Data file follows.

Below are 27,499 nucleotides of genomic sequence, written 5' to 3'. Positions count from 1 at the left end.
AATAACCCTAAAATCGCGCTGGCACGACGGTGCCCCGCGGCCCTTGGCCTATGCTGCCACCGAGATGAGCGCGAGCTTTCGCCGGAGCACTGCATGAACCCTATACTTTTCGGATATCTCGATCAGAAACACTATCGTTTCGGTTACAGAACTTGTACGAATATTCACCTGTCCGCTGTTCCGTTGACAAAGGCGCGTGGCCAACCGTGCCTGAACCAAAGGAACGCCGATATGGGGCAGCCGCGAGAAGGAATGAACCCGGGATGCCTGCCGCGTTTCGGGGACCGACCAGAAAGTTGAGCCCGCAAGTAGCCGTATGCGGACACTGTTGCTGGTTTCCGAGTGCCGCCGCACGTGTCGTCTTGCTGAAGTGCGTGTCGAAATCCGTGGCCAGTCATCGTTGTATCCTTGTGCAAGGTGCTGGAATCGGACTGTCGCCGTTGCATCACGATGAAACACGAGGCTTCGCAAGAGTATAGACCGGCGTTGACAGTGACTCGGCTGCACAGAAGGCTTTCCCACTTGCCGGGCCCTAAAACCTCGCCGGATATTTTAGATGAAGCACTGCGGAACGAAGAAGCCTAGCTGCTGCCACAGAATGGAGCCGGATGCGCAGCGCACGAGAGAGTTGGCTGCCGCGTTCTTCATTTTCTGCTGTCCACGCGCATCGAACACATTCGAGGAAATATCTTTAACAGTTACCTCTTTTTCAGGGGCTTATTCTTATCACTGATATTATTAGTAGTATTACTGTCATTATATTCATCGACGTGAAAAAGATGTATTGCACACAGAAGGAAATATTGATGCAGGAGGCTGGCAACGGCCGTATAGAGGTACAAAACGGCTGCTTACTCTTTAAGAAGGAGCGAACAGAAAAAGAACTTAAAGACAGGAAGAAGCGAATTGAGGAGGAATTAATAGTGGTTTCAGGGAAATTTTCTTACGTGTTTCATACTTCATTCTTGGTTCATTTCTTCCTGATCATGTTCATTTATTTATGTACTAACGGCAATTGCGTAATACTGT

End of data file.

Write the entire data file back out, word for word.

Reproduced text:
Below are 27,499 nucleotides of genomic sequence, written 5' to 3'. Positions count from 1 at the left end.
AATAACCCTAAAATCGCGCTGGCACGACGGTGCCCCGCGGCCCTTGGCCTATGCTGCCACCGAGATGAGCGCGAGCTTTCGCCGGAGCACTGCATGAACCCTATACTTTTCGGATATCTCGATCAGAAACACTATCGTTTCGGTTACAGAACTTGTACGAATATTCACCTGTCCGCTGTTCCGTTGACAAAGGCGCGTGGCCAACCGTGCCTGAACCAAAGGAACGCCGATATGGGGCAGCCGCGAGAAGGAATGAACCCGGGATGCCTGCCGCGTTTCGGGGACCGACCAGAAAGTTGAGCCCGCAAGTAGCCGTATGCGGACACTGTTGCTGGTTTCCGAGTGCCGCCGCACGTGTCGTCTTGCTGAAGTGCGTGTCGAAATCCGTGGCCAGTCATCGTTGTATCCTTGTGCAAGGTGCTGGAATCGGACTGTCGCCGTTGCATCACGATGAAACACGAGGCTTCGCAAGAGTATAGACCGGCGTTGACAGTGACTCGGCTGCACAGAAGGCTTTCCCACTTGCCGGGCCCTAAAACCTCGCCGGATATTTTAGATGAAGCACTGCGGAACGAAGAAGCCTAGCTGCTGCCACAGAATGGAGCCGGATGCGCAGCGCACGAGAGAGTTGGCTGCCGCGTTCTTCATTTTCTGCTGTCCACGCGCATCGAACACATTCGAGGAAATATCTTTAACAGTTACCTCTTTTTCAGGGGCTTATTCTTATCACTGATATTATTAGTAGTATTACTGTCATTATATTCATCGACGTGAAAAAGATGTATTGCACACAGAAGGAAATATTGATGCAGGAGGCTGGCAACGGCCGTATAGAGGTACAAAACGGCTGCTTACTCTTTAAGAAGGAGCGAACAGAAAAAGAACTTAAAGACAGGAAGAAGCGAATTGAGGAGGAATTAATAGTGGTTTCAGGGAAATTTTCTTACGTGTTTCATACTTCATTCTTGGTTCATTTCTTCCTGATCATGTTCATTTATTTATGTACTAACGGCAATTGCGTAATACTGT